You know you need an elevator pitch. Perhaps you’ve even practiced and gotten “why choose me” down to a perfect pitch. But somehow you never seem to get the chance to use it. Sadly, the biggest mistake I see aspiring networkers make is that they don’t recognize an “elevator” when they’re in one.
I had my entire leadership team in for a Summit– 2 1/2 days of strategy, development, growing and fun. The shuttles from the hotel to our headquarters-based meeting left at 7 am. A few of us had cars and were driving over. As I walked into the parking lot, there was a cluster of folks who had clearly missed the bus.
“No worries, I’ve got room,” I said, cheerfully. Everyone looked at their feet. One of my Directors who also had a car offered, “or you can come with me…” They all followed her. I looked at them and smiled, “really?” You are on the way to a leadership summit, where the first thing on the agenda is how to network through elevator pitches and no one’s getting in my car? One brave soul came forward and we put her suitcase in my trunk. “Don’t worry, I said, no elevator pitch necessary.”
I then proceeded to share all the crazy stuff that had happened when I was in cars with executives. The time I was so busy “elevator pitching” my team’s results to our CEO that I drove past the exit (with an 8 mile recovery). The day I took a sales rep out to lunch for a “wager” we’d made on an “impossible” accomplishment, and got pulled over for an illegal turn. She warmed up. And bingo a BEAUTIFUL elevator pitch. I learned a bit about her and what she was up to. She asked about my career, and then shared more. We both left enriched by the time together.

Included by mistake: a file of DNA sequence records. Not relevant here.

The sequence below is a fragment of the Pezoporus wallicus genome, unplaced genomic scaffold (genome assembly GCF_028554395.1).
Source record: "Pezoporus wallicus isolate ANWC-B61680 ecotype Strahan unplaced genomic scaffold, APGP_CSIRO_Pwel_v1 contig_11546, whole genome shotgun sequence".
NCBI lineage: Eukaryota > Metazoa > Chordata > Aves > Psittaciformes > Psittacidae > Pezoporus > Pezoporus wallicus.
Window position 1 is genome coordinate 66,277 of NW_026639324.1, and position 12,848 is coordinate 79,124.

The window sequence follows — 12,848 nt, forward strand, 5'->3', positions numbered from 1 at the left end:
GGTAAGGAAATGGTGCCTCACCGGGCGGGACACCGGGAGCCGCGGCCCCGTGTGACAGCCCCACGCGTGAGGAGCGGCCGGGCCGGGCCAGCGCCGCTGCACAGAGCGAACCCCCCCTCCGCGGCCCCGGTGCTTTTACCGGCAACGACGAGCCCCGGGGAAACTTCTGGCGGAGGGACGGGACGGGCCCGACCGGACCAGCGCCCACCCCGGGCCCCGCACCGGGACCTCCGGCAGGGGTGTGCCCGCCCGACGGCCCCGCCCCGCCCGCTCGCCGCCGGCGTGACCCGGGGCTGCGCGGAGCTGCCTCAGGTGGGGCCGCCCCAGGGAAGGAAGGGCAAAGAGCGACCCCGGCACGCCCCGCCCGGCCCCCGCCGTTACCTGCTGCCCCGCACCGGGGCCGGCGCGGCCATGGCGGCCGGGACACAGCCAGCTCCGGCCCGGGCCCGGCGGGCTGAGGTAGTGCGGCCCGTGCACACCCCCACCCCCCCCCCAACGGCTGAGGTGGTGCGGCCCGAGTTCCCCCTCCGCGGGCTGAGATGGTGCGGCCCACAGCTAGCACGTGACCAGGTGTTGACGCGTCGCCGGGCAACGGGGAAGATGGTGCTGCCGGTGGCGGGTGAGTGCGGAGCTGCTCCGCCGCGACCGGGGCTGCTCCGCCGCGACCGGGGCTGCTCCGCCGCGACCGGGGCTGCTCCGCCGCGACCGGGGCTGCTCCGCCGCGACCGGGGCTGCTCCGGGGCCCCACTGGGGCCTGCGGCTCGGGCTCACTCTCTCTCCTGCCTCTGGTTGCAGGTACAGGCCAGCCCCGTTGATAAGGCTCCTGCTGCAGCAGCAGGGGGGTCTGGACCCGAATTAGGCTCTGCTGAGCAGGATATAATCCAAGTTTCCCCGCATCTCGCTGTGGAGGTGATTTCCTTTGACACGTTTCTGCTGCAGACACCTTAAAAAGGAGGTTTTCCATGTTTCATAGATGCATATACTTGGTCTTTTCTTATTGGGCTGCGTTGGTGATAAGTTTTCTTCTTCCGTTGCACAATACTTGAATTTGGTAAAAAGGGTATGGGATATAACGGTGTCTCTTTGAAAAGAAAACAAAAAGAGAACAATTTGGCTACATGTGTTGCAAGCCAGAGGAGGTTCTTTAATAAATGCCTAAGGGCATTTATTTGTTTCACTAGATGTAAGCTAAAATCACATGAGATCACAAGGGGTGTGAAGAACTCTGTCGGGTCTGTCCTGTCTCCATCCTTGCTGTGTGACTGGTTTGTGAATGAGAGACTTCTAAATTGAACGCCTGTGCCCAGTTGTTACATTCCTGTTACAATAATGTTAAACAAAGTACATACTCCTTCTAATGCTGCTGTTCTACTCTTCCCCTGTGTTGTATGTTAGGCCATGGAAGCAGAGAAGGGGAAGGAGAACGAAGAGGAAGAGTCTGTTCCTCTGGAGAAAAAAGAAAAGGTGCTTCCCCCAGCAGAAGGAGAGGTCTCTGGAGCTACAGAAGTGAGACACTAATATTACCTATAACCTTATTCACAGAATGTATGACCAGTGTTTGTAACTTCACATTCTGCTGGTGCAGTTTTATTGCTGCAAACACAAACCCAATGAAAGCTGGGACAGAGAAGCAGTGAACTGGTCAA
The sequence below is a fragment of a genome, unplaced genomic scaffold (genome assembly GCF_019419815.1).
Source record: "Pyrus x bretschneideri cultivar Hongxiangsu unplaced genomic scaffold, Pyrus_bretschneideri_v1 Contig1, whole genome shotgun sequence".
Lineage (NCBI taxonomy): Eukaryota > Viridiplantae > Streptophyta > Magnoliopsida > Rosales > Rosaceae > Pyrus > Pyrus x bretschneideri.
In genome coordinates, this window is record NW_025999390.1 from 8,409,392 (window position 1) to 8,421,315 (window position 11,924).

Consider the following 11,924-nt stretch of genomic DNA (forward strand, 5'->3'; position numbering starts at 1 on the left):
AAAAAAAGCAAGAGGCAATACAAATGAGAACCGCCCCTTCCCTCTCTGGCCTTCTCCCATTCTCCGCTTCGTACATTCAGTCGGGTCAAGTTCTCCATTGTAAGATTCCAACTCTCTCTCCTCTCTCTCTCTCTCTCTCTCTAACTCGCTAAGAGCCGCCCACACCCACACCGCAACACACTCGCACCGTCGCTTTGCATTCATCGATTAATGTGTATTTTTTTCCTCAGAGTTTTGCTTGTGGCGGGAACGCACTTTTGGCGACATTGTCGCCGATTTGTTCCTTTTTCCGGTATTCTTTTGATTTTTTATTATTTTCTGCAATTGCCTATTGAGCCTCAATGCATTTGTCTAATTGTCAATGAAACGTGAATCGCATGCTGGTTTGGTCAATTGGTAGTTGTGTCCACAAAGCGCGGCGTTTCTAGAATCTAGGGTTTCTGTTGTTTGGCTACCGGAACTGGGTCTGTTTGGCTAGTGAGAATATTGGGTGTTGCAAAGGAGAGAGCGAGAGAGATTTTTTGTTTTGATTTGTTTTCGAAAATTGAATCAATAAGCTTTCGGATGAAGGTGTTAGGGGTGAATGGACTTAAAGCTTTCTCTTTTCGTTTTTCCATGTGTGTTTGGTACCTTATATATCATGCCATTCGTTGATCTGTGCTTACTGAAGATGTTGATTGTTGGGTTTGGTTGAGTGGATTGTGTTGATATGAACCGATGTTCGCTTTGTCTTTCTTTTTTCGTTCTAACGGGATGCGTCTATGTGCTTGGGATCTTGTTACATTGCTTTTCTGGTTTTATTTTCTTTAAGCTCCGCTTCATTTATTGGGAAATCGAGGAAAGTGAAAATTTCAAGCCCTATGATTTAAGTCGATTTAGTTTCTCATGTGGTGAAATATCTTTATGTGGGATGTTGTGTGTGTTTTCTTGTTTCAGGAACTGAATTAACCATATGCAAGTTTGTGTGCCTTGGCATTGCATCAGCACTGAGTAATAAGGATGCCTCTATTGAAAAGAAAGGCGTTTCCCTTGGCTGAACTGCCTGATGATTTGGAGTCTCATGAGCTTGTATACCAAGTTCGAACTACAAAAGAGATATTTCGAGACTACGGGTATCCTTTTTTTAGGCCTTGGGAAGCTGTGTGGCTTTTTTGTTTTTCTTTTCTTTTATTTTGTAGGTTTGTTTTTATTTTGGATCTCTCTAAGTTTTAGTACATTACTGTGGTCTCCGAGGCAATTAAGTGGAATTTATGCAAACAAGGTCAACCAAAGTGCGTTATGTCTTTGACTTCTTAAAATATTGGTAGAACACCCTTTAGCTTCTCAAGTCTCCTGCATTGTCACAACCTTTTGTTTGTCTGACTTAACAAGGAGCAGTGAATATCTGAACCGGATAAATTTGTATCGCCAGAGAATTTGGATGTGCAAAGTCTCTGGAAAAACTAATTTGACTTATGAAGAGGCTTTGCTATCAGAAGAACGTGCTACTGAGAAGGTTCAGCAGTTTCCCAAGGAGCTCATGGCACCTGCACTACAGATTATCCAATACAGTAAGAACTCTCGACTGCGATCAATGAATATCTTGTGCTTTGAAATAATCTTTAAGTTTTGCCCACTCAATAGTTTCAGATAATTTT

Fast Pitch Exercise
Fast forward to 8 am. Summit.
A few leaders on my team created a “fast pitch” exercise. I recommend it if you ever have a large team together who are eager to advance.
A bit like speed dating, and speed mentoring, We had 120 people join us in fast pitch stations. My senior team and I were the “catchers” and everyone else brought their “elevator speeches” or joined us in a “mock interview” question in one-on-one sessions. Each session lasted only a few minutes, but we offered immediate feedback, and a chance to fine-tune. I was astounded by the progress made in such a short time.
Improve your elevator pitch
In the debrief, the team said they learned to…
- Start with genuine connection
- Understand what’s important to “them” and build on that
- Don’t assume they get your world
- Speak in understandable language
- Don’t minimize who you are
- Share your passion and energy
- Speak from your heart (show up genuine)
Most importantly. Get in the car. Leverage that walk to the meeting. Chat while working together on volunteer day. Get past the small talk at the recognition dinner.
Elevator speeches don’t need elevators.
Know your worth, hone your message, and share it.